The Gun Lovers No One Talks About
In the wake of Donald Trump's election victory, left-leaning gun store owners are catering to an often overlooked clientele — people like them
Jae Seifert is a liberal guy. The Minnesota native says he’s in favor of legalizing weed and physician-assisted euthanasia. He’s pro-immigrant and believes in civil rights for all Americans. In last year’s election, he was an ardent Bernie Sanders supporter — before he reluctantly backed Hillary Clinton.
Much like Sanders, Seifert’s politics don’t fit the classic liberal mold. Now living in Steamboat Springs, Colorado, Seifert also happens to be passionate about firearms — primarily shooting for sport — and he’s a staunch supporter of the Second Amendment. In fact, Seifert purchased his first AR-15, that semi-automatic responsible for countless fatal shootings in the United States, in the aftermath of the Sandy Hook massacre.
“I think that in this country, because we have freedom, with that comes a certain acceptance of risk,” Seifert told us in a phone interview. “So if you’re going to be free, that also means I have freedom to do things that you may not like, which includes carrying a gun.”
The 28-year-old also owns a gun store. Seifert said it’s “just kind of getting started,” but WZ Outfitters represents a rarity in a country where gun shops are mostly associated with the conservative right. As a gun store owner with a liberal worldview, Seifert puts WZ Outfitters in a unqiue position to serve gun-lovers who shun shops owned by those who identify with the racist, xenophobic far-right. WZ Outfitters carries a range of firearms for sport and protection purposes, but you’ll find no anti-Muslim merchandise or Donald Trump-supporting bumper stickers there.
“I don’t really like that kind of traditional gun store experience where you go in, you’ve got Islamaphobic shit, really, really right wing stuff. Just the whole kind of, ‘Wink, wink. Nudge, nudge. Fuck the other guys,'” he said. “That’s also part of the reason I felt like I wanted to start my own store.”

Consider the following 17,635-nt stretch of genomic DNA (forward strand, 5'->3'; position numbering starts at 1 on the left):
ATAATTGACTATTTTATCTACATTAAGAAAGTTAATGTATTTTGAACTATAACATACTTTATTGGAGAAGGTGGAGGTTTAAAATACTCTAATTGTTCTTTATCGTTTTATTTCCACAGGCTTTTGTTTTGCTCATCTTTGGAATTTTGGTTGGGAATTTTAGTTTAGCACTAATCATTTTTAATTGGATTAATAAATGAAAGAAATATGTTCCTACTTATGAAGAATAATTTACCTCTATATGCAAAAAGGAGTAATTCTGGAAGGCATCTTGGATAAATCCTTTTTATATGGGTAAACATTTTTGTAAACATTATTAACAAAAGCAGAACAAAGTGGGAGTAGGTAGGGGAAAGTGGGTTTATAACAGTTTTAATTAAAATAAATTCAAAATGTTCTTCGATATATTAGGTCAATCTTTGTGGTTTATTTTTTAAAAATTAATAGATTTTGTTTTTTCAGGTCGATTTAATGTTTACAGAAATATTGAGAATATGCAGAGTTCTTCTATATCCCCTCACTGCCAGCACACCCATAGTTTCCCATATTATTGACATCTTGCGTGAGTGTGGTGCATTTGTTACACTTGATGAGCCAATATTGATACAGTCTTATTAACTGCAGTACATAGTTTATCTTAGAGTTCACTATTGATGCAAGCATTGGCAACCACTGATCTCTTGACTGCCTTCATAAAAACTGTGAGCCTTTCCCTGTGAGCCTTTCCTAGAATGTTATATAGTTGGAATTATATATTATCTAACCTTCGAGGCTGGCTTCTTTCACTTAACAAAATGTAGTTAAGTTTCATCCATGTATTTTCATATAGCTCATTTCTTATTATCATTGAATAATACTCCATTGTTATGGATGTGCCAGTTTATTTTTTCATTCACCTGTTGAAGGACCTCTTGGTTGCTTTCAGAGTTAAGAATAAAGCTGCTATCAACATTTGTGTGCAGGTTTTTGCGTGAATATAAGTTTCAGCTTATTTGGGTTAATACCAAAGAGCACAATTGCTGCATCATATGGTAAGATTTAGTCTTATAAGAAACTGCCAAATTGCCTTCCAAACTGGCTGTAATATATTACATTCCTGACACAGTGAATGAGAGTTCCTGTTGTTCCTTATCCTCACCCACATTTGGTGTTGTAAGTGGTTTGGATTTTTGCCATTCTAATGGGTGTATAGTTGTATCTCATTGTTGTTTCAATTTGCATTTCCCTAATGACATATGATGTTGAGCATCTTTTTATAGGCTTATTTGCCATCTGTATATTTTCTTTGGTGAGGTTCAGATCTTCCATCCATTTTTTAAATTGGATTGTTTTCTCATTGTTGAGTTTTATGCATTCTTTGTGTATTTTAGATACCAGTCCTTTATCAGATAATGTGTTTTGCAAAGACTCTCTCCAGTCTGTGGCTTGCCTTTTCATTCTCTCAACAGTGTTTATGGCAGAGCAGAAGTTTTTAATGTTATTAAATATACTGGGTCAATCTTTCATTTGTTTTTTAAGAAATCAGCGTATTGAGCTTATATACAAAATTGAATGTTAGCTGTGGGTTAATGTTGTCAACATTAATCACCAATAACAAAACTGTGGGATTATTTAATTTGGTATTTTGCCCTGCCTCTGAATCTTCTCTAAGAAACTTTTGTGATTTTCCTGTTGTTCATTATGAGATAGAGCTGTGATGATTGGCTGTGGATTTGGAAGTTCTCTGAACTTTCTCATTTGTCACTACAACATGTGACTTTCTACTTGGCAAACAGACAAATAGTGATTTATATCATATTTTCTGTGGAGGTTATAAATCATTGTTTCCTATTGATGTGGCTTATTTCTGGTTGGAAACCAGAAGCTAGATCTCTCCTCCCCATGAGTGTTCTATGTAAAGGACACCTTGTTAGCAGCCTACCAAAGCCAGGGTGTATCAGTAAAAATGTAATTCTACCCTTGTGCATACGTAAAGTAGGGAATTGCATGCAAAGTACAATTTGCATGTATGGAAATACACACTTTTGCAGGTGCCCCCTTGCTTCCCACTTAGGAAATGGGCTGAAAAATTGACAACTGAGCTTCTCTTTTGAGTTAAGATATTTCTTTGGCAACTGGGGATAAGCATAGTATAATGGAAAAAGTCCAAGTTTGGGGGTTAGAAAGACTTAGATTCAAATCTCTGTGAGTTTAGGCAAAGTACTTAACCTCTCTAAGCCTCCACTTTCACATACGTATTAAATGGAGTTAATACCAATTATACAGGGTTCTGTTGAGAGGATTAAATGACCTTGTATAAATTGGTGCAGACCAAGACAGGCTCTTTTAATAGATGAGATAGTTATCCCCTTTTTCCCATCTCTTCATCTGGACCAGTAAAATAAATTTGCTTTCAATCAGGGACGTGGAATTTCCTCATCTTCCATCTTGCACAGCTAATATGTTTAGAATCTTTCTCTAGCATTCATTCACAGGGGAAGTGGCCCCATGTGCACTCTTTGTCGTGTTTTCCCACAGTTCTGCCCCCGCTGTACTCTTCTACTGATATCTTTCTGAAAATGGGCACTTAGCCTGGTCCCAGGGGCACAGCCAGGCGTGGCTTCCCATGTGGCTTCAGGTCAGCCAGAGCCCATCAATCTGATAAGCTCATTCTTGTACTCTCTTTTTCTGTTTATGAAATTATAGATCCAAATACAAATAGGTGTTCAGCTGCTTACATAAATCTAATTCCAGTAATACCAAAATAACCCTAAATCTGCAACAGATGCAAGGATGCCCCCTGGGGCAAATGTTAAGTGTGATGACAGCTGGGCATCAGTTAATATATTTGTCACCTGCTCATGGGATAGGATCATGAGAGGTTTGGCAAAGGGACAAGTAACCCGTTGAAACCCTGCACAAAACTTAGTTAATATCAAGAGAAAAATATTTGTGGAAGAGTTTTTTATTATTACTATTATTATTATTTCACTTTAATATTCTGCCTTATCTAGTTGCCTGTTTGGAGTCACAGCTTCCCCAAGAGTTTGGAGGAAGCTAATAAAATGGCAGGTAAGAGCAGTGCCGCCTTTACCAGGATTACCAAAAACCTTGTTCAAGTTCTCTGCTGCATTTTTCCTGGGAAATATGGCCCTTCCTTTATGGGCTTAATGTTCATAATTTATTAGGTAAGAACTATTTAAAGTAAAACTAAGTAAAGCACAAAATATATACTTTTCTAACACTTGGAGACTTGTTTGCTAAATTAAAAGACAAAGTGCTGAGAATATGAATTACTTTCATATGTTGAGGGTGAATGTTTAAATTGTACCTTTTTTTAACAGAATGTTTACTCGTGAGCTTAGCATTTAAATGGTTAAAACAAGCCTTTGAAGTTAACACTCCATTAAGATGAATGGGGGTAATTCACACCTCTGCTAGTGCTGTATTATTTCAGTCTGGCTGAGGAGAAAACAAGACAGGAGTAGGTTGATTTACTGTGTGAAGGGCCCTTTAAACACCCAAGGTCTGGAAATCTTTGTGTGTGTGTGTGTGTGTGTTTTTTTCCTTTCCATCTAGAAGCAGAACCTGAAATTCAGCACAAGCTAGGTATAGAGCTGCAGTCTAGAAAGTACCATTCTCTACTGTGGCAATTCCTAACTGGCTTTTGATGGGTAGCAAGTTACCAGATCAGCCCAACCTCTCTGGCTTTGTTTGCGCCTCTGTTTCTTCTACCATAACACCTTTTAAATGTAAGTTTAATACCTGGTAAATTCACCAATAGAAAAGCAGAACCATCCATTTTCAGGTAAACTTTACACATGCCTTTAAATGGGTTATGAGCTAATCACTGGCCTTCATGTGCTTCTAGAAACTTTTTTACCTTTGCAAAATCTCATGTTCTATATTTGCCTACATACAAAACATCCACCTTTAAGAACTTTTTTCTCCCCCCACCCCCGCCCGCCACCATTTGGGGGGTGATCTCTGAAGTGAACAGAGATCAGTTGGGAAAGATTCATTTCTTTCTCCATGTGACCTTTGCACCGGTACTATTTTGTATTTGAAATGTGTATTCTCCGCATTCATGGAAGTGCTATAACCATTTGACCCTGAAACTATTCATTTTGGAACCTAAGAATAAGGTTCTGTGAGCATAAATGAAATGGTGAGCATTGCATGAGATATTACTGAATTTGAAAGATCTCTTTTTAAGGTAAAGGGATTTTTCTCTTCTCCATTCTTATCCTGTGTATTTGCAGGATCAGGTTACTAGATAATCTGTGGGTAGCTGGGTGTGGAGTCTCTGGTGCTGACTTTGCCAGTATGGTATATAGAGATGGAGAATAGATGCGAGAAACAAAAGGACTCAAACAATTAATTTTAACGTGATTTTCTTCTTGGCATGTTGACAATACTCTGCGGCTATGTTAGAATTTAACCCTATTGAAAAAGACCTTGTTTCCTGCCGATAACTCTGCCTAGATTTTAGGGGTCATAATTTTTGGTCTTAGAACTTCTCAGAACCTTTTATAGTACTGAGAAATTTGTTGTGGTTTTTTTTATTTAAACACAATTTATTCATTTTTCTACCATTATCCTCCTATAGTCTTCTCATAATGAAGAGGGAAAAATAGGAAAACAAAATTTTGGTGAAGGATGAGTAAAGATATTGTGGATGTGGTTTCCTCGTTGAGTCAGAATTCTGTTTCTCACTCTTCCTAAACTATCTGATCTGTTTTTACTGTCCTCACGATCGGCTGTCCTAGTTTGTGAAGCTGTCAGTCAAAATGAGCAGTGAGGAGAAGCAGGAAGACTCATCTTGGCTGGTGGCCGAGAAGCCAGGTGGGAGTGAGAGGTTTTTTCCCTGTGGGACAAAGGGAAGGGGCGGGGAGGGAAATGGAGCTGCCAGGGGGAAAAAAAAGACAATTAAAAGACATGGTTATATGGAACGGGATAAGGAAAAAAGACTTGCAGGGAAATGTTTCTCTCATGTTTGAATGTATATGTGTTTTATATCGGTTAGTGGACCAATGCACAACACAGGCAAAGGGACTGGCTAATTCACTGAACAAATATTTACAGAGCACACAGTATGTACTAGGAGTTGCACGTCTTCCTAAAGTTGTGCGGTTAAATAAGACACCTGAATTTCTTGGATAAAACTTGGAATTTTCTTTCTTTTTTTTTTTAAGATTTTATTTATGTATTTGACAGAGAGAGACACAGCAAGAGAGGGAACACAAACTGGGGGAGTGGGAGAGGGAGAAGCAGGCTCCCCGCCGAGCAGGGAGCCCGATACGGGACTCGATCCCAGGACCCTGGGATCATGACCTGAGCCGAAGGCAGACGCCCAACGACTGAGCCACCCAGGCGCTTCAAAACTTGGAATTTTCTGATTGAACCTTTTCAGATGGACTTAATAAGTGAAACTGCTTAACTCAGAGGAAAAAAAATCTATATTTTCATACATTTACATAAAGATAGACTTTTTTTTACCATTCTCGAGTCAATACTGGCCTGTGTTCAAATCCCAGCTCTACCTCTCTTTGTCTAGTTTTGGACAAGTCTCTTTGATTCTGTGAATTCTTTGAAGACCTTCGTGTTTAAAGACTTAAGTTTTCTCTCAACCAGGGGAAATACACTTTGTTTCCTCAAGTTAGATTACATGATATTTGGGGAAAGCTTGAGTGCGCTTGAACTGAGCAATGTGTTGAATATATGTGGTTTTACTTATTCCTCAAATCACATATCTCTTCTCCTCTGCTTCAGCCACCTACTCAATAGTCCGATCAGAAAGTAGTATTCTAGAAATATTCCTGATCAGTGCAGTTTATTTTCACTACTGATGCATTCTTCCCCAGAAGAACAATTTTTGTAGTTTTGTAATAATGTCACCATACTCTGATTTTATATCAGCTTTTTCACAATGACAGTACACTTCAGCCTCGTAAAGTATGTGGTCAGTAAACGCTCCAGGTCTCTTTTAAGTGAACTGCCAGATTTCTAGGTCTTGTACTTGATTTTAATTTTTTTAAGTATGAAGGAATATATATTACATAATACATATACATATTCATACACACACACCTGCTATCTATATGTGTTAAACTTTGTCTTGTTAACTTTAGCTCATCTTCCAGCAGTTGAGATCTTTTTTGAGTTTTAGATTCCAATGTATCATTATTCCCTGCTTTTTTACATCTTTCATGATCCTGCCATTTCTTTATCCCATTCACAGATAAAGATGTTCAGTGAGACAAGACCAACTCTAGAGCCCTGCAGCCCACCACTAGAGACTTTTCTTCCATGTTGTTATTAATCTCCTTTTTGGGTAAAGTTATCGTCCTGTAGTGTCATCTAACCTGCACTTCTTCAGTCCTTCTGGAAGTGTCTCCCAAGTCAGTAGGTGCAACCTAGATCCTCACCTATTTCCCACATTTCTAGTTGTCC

Seifert isn’t alone. Membership increased by 10 percent since election for the Liberal Gun Club, which provides “a voice for gun-owning liberals and moderates in the national conversation on gun rights.” Vocativ found an entire subreddit dedicated to Liberal Gun Owners, a four-year old community that has close to 7,000 subscribers and includes a thread dedicated to liberal gun stores.
It appears that some of those who lean left don’t want to fork over money to shops run by trigger-happy, extreme right-wing folks who sell target sheets shaped like Hillary Clinton and stickers that read “Muslim Free Zone.” It makes sense, at a time when consumers are more aware than ever about the values backed by their favorite businesses and services.
“I don’t really like that kind of traditional gun store experience where you go in, you’ve got Islamaphobic shit, really, really right wing stuff.” —Jae Seifert, owner of WZ Outfitters
Sergey Solyanik, who owns a gun store in Lynnwood, Washington, says on one of the Reddit threads that he is a “Bernie Sanders/ACLU liberal.” Like Seifert, Solyanik’s store Precise Shooter, located 17 miles north of Seattle, is decidedly apolitical and caters to a mixed clientele (both Washington and Colorado, especially in the more rural areas, are pretty purple).
“We don’t sell any actual propaganda items. We just don’t. The store serves every customer…we want everybody to be welcome here,” he said.
Also like Seifert, Solyanik enjoys shooting for sport, which was his foray into the world of guns. He told Vocativ that his hobby eventually evolved into a full-fledged business, despite the fact that he’s an engineer by training.
“It’s an incredibly fun pastime,” Solyanik said. “It’s very relaxing.”
Both Seifert and Solyanik are aware that when it comes to firearms, it’s not always fun and games. “Guns are inherently political. As much as I wish they weren’t, that’s just kind of how it’s shaking out,” Seifert said. “People have really strong views about them.”
Republicans and independents are much more likely to have a gun in their homes than Democrats, and 41 percent of conservatives report having a gun in their home, as opposed to 23 percent of liberals, according to data published in 2014 by Pew Research Center.
That doesn’t mean left-leaning Americans aren’t armed. Sanders, a Senator from Vermont, is a hero to progressives, and he also happens to be pro-gun. While he advocated for having no federal waiting period for handguns and limited protections for gun makers, he is ardently in favor of banning assault weapons and doing away with the gun show loophole. Sander’s gun stance is largely influenced by Vermont’s rural communities, which are pro-gun and low on crime. Still, the National Rifle Association is no fan of his.